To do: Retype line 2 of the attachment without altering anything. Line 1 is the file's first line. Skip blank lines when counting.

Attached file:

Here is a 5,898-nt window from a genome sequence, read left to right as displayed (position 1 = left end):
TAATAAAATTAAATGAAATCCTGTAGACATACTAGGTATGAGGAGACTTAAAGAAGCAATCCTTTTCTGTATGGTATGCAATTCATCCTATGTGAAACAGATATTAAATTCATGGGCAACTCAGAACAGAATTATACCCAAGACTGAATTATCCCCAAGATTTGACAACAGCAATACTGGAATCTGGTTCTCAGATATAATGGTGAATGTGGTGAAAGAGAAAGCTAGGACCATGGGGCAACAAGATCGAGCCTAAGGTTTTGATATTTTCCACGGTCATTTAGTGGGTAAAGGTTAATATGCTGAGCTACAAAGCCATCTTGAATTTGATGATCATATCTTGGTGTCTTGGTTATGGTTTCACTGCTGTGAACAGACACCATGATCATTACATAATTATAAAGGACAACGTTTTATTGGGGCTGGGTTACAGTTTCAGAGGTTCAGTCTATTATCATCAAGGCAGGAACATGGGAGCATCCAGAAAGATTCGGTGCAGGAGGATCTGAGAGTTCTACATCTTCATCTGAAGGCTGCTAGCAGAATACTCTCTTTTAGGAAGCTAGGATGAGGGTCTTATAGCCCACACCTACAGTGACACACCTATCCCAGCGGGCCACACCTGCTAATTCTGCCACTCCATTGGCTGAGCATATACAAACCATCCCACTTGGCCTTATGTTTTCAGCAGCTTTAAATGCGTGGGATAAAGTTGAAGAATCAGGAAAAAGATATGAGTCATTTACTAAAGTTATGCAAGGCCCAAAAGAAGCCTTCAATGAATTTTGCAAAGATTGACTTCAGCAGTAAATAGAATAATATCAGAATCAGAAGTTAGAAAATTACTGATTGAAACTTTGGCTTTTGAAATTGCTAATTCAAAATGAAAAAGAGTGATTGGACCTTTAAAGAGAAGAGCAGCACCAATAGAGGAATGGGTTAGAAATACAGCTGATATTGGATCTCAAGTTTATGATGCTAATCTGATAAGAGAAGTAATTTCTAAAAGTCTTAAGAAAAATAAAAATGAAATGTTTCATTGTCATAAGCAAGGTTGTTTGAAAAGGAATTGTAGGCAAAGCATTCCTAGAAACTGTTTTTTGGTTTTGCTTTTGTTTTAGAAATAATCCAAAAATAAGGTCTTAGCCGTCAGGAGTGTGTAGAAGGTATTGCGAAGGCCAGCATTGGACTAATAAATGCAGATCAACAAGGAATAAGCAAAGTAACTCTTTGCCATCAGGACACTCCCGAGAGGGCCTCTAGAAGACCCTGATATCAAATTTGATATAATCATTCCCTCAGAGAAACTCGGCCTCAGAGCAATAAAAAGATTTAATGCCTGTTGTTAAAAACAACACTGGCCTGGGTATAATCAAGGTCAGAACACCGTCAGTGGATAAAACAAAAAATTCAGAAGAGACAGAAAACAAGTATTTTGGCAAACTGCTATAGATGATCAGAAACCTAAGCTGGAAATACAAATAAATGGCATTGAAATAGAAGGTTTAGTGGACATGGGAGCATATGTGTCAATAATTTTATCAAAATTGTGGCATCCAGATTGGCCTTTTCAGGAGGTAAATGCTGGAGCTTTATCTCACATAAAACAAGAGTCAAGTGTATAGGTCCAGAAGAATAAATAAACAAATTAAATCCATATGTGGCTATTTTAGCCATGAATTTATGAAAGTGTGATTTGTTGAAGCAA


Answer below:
TAATAAAATTAAATGAAATCCTGTAGACATACTAGGTATGAGGAGACTTAAAGAAGCAATCCTTTTCTGTATGGTATGCAATTCATCCTATGTGAAACAGATATTAAATTCATGGGCAACTCAGAACAGAATTATACCCAAGACTGAATTATCCCCAAGATTTGACAACAGCAATACTGGAATCTGGTTCTCAGATATAATGGTGAATGTGGTGAAAGAGAAAGCTAGGACCATGGGGCAACAAGATCGAGCCTAAGGTTTTGATATTTTCCACGGTCATTTAGTGGGTAAAGGTTAATATGCTGAGCTACAAAGCCATCTTGAATTTGATGATCATATCTTGGTGTCTTGGTTATGGTTTCACTGCTGTGAACAGACACCATGATCATTACATAATTATAAAGGACAACGTTTTATTGGGGCTGGGTTACAGTTTCAGAGGTTCAGTCTATTATCATCAAGGCAGGAACATGGGAGCATCCAGAAAGATTCGGTGCAGGAGGATCTGAGAGTTCTACATCTTCATCTGAAGGCTGCTAGCAGAATACTCTCTTTTAGGAAGCTAGGATGAGGGTCTTATAGCCCACACCTACAGTGACACACCTATCCCAGCGGGCCACACCTGCTAATTCTGCCACTCCATTGGCTGAGCATATACAAACCATCCCACTTGGCCTTATGTTTTCAGCAGCTTTAAATGCGTGGGATAAAGTTGAAGAATCAGGAAAAAGATATGAGTCATTTACTAAAGTTATGCAAGGCCCAAAAGAAGCCTTCAATGAATTTTGCAAAGATTGACTTCAGCAGTAAATAGAATAATATCAGAATCAGAAGTTAGAAAATTACTGATTGAAACTTTGGCTTTTGAAATTGCTAATTCAAAATGAAAAAGAGTGATTGGACCTTTAAAGAGAAGAGCAGCACCAATAGAGGAATGGGTTAGAAATACAGCTGATATTGGATCTCAAGTTTATGATGCTAATCTGATAAGAGAAGTAATTTCTAAAAGTCTTAAGAAAAATAAAAATGAAATGTTTCATTGTCATAAGCAAGGTTGTTTGAAAAGGAATTGTAGGCAAAGCATTCCTAGAAACTGTTTTTTGGTTTTGCTTTTGTTTTAGAAATAATCCAAAAATAAGGTCTTAGCCGTCAGGAGTGTGTAGAAGGTATTGCGAAGGCCAGCATTGGACTAATAAATGCAGATCAACAAGGAATAAGCAAAGTAACTCTTTGCCATCAGGACACTCCCGAGAGGGCCTCTAGAAGACCCTGATATCAAATTTGATATAATCATTCCCTCAGAGAAACTCGGCCTCAGAGCAATAAAAAGATTTAATGCCTGTTGTTAAAAACAACACTGGCCTGGGTATAATCAAGGTCAGAACACCGTCAGTGGATAAAACAAAAAATTCAGAAGAGACAGAAAACAAGTATTTTGGCAAACTGCTATAGATGATCAGAAACCTAAGCTGGAAATACAAATAAATGGCATTGAAATAGAAGGTTTAGTGGACATGGGAGCATATGTGTCAATAATTTTATCAAAATTGTGGCATCCAGATTGGCCTTTTCAGGAGGTAAATGCTGGAGCTTTATCTCACATAAAACAAGAGTCAAGTGTATAGGTCCAGAAGAATAAATAAACAAATTAAATCCATATGTGGCTATTTTAGCCATGAATTTATGAAAGTGTGATTTGTTGAAGCAA